The Divorce by César Aira
New York. New Directions. 2021. 96 pages.
ARGENTINE LITERARY GIANT César Aira chronicles a series of absurd and magical coincidences in this slim novel, whose disjointed narrative slips between reality and reverie, from past to present, and whose lyrical, intentional prose bends the narrative through dreamlike sequences that reverberate through the story like an irregular heartbeat. The Divorce opens with the narrator fleeing the emotional uncertainty of his first postdivorce Christmas with his daughter and ex-wife. He sits at a café in Buenos Aires with Leticia, a young video artist, when the café owner opens an awning that, when unfurled, dumps a deluge of rainwater onto an unsuspecting man walking down the street with a bicycle. Here the story begins, as Leticia recognizes the drenched man as Enrique, whom she had last seen at the fiery conclusion of their childhoods. The narrator then recognizes Enrique as the owner of the evolution-themed guest house at which he is staying. Last, Enrique’s mother lovingly, chidingly recognizes her son from across the café.
Each of these fleeting recognitions takes a handful of seconds and only a few pages; the bulk of the narrative occurs between these chance meetings, when Aira digresses into a chain of fantastical vignettes that exist in a whimsical, uncanny purgatory between the unreal and the real. Boarding-school children shrink to near-atomic size to escape a conflagration and dive into a scale model of the burning boarding school; a boy entertains the childlike avatar of Krishna before his parents abandon him to an apprenticeship with an abusive quasisculptor who lives in squalor; a woman leads numerous, disparate lives marked by violence, Christmas trees, and a mysterious manual; and a man has a love affair with a beautiful and unattainable woman who is as ephemeral as a noontime shadow.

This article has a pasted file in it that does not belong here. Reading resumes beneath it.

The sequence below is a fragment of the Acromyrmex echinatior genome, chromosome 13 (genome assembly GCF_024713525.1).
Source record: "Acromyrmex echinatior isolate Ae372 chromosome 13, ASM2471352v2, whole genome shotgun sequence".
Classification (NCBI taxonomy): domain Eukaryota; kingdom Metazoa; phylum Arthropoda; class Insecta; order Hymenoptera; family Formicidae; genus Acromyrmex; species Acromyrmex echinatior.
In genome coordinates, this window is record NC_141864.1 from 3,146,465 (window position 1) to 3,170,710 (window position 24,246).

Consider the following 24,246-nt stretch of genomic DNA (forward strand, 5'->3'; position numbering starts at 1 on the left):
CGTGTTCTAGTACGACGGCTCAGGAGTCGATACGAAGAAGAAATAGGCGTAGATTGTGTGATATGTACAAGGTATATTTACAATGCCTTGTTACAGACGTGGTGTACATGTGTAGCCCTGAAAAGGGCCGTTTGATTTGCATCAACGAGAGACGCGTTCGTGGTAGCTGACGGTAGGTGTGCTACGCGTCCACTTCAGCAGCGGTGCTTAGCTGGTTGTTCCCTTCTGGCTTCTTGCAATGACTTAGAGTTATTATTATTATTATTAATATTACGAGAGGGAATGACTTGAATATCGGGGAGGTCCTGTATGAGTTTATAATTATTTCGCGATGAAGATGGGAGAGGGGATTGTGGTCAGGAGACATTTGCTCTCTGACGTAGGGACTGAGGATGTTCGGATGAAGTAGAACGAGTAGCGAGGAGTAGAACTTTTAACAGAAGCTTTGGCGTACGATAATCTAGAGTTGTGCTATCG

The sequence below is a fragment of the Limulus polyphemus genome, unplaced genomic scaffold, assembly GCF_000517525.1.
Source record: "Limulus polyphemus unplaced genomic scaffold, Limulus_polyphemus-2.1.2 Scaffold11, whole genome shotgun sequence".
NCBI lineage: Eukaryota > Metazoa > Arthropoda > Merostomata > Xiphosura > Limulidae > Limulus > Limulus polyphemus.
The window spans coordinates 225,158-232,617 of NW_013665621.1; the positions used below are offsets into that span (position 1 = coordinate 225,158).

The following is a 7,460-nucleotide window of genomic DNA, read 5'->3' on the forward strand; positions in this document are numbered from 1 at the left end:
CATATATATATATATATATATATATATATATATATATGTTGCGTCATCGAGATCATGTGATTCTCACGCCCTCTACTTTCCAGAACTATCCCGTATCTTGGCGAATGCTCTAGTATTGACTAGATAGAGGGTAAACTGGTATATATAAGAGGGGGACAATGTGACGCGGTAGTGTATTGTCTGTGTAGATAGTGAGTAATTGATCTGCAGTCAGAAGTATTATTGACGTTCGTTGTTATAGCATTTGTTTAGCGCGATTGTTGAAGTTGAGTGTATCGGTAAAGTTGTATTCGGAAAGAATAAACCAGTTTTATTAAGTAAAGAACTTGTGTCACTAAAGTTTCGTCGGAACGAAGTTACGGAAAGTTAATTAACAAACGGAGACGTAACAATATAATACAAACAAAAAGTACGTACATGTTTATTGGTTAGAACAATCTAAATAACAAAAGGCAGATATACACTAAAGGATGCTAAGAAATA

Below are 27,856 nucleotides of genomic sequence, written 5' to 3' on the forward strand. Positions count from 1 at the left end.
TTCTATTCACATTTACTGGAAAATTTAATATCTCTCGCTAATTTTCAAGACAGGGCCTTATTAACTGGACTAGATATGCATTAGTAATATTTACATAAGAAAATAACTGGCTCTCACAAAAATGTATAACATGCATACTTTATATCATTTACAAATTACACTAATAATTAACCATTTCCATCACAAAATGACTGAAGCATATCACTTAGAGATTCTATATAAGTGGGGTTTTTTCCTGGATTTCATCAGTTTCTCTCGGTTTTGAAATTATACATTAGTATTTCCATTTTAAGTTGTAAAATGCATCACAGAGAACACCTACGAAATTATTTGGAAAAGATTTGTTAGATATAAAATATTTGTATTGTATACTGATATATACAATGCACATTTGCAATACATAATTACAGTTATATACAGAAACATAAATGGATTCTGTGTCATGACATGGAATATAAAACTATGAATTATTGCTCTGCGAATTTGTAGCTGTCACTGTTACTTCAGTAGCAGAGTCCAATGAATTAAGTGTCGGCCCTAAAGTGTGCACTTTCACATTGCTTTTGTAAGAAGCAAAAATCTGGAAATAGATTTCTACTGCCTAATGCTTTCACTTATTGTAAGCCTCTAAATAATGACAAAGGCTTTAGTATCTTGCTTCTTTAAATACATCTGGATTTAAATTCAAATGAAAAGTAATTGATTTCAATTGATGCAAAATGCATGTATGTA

These short, interrupting stories furnish the characters with histories that reflect the Argentine culture and climate of 2008. In this way, The Divorce is a cautionary palimpsest of Aira’s Argentine contemporaneity—it is an overwriting of reality with fiction, with memory, and with fantasy. Aira laments Argentina’s then-complacency with its newfound prosperity, and The Divorce figures and refigures the consequences of Time and the pursuit of eternity. The narrator muses that “because of the sense of impermanence that followed the divorce, I had gone in search of some kind of eternity.” It is this duality—the impermanent and the eternal—that is imbued into the lives of the characters and onto the pages of the novel.
Ultimately, The Divorce is a masterful demonstration of focused imagination. Aira chronicles overlapping coincidences, layering memory with temporality and injecting magic into the mundane to create a kaleidoscopic tale of serendipitous meetings that rumbles like an avalanche down a mountain, gathering speed and power as the novel progresses. With lightness and verve, Aira twirls the macro with the micro to create a singular novel whose story turns and turns again until it comes full circle, like “that ‘little steel fairy,’ the bicycle, from whose spinning stories are born.”
University of Oklahoma